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From:A Rosta <a.rosta@...>
Date:Friday, July 16, 1999, 14:37
> At 11:20 pm +0200 14/7/99, BP Jonsson wrote: > >Sanskrit uses the instrumental for "through" in the spatial sense,
BTW, so
> >that seems in order.
The book made out of Bill Croft's PhD (I forget its title) has a nice cognitive explanation for why this makes sense. Basically force travels a linear path from one participant to another, billiardswise, and since instruments are intermediate on that path they would be expected to occur in the same case that expresses the locative notion of being intermediate along a path.
> > "Perlative" somehow sounds strange even to a Latinist, somehow...
> > Certainly it sounds strange for the meaning which is being given to
> > But as 'perlatio', 'perlator' & 'perlatrix' are all attested
> rarely) in Classical Latin, "perlative" is a perfectly valid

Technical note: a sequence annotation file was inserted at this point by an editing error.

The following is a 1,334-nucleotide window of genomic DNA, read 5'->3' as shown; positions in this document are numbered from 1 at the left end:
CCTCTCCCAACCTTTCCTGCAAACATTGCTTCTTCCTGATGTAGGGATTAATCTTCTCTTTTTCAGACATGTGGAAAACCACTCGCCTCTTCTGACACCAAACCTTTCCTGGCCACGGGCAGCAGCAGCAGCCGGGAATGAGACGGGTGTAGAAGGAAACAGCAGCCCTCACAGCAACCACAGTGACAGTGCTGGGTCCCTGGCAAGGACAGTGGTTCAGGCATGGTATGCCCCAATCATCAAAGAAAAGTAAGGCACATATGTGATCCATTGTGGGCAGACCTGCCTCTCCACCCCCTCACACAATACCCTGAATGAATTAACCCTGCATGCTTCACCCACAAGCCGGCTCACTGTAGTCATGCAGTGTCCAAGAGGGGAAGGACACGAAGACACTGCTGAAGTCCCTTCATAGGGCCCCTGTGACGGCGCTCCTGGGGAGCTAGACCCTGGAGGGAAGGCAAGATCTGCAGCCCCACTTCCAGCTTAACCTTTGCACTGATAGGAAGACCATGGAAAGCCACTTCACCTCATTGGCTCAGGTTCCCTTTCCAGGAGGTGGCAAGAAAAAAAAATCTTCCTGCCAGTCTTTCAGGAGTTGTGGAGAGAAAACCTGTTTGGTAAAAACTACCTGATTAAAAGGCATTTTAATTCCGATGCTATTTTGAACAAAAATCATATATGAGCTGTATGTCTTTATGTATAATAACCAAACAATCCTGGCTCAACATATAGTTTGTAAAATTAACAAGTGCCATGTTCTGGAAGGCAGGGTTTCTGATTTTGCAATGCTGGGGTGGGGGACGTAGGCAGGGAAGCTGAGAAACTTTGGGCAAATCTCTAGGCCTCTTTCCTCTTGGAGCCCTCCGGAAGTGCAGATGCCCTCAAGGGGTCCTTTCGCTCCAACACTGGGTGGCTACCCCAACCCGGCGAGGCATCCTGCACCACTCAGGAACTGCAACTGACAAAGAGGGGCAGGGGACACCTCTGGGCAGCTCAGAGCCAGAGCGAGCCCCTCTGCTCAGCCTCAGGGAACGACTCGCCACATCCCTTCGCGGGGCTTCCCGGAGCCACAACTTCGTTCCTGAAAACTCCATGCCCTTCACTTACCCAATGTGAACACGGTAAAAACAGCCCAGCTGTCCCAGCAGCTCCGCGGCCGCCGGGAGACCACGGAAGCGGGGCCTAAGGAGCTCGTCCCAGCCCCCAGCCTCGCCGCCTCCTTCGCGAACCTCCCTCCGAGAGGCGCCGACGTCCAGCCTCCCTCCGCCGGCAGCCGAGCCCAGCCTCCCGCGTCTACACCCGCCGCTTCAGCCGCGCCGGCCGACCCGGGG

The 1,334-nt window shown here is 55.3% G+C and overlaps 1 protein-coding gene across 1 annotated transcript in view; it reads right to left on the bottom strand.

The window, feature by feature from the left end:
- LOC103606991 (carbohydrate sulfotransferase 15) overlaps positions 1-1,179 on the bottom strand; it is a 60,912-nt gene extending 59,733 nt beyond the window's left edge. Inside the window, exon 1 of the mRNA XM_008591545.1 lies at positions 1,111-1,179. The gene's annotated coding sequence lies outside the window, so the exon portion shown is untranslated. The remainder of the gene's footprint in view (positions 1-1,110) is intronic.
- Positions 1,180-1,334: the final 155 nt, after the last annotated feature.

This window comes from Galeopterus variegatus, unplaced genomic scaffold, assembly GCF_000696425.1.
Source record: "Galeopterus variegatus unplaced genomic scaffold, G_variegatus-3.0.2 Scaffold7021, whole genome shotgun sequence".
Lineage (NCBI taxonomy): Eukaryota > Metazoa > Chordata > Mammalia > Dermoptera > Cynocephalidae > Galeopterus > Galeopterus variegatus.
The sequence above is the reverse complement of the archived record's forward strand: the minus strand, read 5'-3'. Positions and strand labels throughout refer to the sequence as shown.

> > However, what has been overlooked is that as a prefix 'per-' conveys
> meaning of "through to the end", "thorough" ('thorough' & 'through'
> once the same word in English), i.e. it denotes _completion_ of an
> (cf. per-fect). The Latin verb - perfero, perferre, pertuli,
perlatum -
> means to convey or carry something/ someone through to their
> > "perlative" should mean 'pertaining to conveyance through to its > destination' (i.e. conveyance that actually gets there - like the
> Express' IIRC :)
I would call this "allative", though I forget the term I used to know for 'motion towards', as opposed to 'motion to'. Quite possibly 'perlative' is a modern formation (I find neither perlat- nor perfer- in OED1). Does anyone have Trask's dictionary to hand? He tries to cite first usages, to a degree. --And.